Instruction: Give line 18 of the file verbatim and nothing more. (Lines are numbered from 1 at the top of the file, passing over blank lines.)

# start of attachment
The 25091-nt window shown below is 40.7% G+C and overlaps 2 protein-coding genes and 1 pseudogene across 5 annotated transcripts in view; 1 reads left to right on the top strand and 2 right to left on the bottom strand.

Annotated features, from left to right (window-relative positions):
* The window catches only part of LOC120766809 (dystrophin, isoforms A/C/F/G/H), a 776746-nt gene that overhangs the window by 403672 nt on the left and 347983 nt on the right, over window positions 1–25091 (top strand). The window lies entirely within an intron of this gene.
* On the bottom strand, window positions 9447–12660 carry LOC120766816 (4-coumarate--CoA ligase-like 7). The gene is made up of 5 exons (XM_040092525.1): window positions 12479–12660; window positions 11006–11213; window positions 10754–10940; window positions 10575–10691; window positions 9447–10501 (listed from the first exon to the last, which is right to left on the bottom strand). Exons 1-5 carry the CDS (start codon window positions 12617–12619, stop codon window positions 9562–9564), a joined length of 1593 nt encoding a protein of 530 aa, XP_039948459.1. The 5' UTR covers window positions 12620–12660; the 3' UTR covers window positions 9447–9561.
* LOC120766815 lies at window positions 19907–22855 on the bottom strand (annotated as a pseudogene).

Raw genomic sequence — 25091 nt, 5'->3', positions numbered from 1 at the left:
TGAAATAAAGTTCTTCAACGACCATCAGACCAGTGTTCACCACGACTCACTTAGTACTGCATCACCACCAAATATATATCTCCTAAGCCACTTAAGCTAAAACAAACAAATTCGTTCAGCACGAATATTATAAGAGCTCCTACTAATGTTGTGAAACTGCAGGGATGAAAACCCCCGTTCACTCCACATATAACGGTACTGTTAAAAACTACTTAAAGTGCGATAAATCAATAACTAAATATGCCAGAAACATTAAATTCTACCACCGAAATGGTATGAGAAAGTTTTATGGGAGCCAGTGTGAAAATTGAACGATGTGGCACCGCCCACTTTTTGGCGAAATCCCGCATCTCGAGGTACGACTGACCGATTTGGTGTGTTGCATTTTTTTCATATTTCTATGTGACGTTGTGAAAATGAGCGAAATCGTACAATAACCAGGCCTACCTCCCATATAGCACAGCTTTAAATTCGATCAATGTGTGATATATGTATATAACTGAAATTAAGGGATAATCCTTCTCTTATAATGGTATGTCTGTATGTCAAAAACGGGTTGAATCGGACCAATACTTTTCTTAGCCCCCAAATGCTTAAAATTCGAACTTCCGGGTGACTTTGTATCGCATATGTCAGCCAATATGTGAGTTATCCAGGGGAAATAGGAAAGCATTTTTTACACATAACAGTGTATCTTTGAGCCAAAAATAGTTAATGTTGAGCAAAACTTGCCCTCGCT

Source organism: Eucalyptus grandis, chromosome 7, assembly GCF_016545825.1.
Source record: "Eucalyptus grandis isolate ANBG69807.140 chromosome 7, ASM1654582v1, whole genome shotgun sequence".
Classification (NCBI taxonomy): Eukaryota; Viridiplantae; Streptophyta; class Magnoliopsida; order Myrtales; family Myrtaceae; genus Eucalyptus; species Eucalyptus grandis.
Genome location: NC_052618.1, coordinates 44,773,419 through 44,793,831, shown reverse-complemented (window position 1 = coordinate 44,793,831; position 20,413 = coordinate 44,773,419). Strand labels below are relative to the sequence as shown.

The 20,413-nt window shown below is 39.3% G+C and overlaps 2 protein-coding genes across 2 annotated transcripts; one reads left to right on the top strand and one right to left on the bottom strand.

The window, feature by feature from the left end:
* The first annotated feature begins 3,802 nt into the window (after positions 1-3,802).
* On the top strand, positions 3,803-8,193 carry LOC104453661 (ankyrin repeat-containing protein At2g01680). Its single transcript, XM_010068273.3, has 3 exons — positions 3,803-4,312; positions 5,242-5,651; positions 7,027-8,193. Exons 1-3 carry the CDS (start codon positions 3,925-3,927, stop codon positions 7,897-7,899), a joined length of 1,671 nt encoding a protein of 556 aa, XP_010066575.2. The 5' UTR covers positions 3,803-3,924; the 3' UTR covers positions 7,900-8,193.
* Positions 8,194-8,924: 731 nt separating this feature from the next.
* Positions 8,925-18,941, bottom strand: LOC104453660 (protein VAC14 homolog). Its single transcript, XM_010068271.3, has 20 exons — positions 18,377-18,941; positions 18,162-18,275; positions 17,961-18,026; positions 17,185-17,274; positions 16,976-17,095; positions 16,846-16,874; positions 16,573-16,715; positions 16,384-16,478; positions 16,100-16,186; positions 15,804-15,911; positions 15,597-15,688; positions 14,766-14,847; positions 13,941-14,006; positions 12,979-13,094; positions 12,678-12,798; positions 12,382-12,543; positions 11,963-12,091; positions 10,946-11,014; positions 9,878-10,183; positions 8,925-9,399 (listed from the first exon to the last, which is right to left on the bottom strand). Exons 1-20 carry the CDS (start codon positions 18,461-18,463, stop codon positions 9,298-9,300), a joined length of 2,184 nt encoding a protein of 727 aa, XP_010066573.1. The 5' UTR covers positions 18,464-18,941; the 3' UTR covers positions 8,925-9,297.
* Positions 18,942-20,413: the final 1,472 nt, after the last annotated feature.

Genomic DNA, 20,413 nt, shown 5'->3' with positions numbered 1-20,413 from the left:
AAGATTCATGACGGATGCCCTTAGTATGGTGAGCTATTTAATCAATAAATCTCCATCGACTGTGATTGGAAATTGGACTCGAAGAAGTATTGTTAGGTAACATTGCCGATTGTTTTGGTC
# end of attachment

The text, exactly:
* Positions 18,942-20,413: the final 1,472 nt, after the last annotated feature.